This statistic says that 56% of Indian's don't speak Hindi, and this statistic says that only 10% speaks English but still English and Hindi are recognized by the government as official languages. Generally speaking, across different countries, what are the basis for such a choice of National language when the country has states which speak different languages?

  • 2
    I doubt there are many objective criteria, it's just based on tradition.
    – Barmar
    Aug 3, 2022 at 22:20
  • 1
    The reason for choosing Hindi as official language is that it's spoken by majority of the population as first language, though its near 50% only. Keeping English as the official language though it doesn't command that majority is because it acts as a bridge between people speaking different native languages & not knowing Hindi. 200 years of colonial rule has made English as the binding language in the Indian community Aug 4, 2022 at 3:22
  • 1
    Also, some countries don't have an official language. The UK is an example. Aug 4, 2022 at 6:43
  • @AnshulSahni It is also the case that across much of Asia, and I feel sure it is the case in India, English is widely spoken by the senior business community and the upper ranks of the bourgeoisie - officers in the armed forces, senior judges, politicians etc. Many of them will have studied in an English-speaking country.
    – WS2
    Aug 4, 2022 at 8:34
  • @JohnDallman The UK has no formally declared official language. Out of the books, it has gone great lengths to suppress the other languages of the United Kingdom, historically and nowadays (en.wikipedia.org/wiki/Welsh_Not theirishstory.com/2018/10/11/…)
    – Rekesoft
    Aug 4, 2022 at 10:31

1 Answer 1


It has been said that Language is a dialect with an army and a navy. Although no general rules exist for how official languages are chosen for a country, there are several obvious considerations:

  • The languages that facilitate communication - that is most people in the country know the language. This may seem obvious in the US, but less obvious in Germany or Italy a century ago, where a different dialect was spoken in every region, sometimes not quite understandable to the rest. Even more extreme case is the use of English in India or French in some African countries - although a language of colonizers, it is often the only option for successful communication between peoples speaking distinct languages.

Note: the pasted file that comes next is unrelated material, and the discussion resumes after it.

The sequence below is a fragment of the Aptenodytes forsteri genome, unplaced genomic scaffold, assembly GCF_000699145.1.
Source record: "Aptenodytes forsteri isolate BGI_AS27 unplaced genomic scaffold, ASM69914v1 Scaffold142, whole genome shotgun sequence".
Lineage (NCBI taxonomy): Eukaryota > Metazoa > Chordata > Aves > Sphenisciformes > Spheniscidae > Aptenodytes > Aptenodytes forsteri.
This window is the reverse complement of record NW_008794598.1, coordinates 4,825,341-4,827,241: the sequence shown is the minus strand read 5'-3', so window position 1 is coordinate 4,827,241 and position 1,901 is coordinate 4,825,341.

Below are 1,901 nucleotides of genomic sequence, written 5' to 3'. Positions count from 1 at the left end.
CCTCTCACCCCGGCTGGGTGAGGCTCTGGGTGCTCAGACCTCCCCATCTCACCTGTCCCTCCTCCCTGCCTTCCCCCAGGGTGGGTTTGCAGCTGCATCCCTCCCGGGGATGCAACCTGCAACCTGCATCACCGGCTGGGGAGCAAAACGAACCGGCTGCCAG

• Underscoring national identity - language can be given a special status to underscore its historical and political meaning, as compared to other languages widely spoken in the country. Thus, in the post-Soviet space many countries degraded the status of Russian, despite the large fraction of their population speaking it as their mother tongue, and most of their population being highly proficient in it. One could specifically mention the Baltic countries and Ukraine. BCS (Bosnian, Croatian and Serb) is another example - formerly considered as a single language, these are now three different official languages in three different countries.
  • Upholding the rights of national groups - Switzerland is the most striking example of a country that opted for using multiple languages, representing the major population groups constituting the country. It has four official languages: Standard German (somewhat different from the dialect spoken by the native Swiss), French, Italian, and (more recently) Rätoromanisch. Until recently Arabic in Israel was also an official language, as the one of the significant minority, but its status had been now downgraded.

Remark Beside the official language(s), a country might have some other designations, giving limited importance to other languages, e.g., those spoken by significant minorities, neighbours, etc. Thus, some languages may have official status in specific regions, be taught in schools or can be used for tests — e.g., in New Jersey the driving license exam is available in a dozen of languages (for others an official translator is required).

  • 3
    Adding to Author's last point would like to mention the case of India, though Hindi and English are official languages of the Union Government, there are 22 languages listed in the Eighth Schedule of the Constitution, which are officially regional languages. Provincial governments can choose one or more out of these and English (not in Eighth Schedule) as their official languages. Other than that there are around 122 languages & dialects, listed in official records having more than 10k speakers. According to the last census, more than 19k mother distinct mother tongues were recorded Aug 4, 2022 at 8:57
  • @AnshulSahni thank you - this is a valuable addition to my answer Aug 4, 2022 at 9:06
  • France's policy of strict enforcement of the French language over regional dialects or languages like Breton also bears mentioning. This was a deliberate attempt to suppress regional identity by linguistic dominance. Until not too long ago, first names were also regulated on birth registries to prevent non-Francophone naming. Aug 4, 2022 at 17:53
  • @ItalianPhilosophers4Monica indeed, Breton and basque are actually different languages, unlike, e.g., occitan or cauchois, which could be passed for dialects, since they are close to French. However, few people speak any of these as their mother tongue, since enforcing Parisian French began a few hundred years ago - the country is essentially monolingual (apart from various immigrant communities.) Aug 4, 2022 at 18:41

You must log in to answer this question.

Not the answer you're looking for? Browse other questions tagged .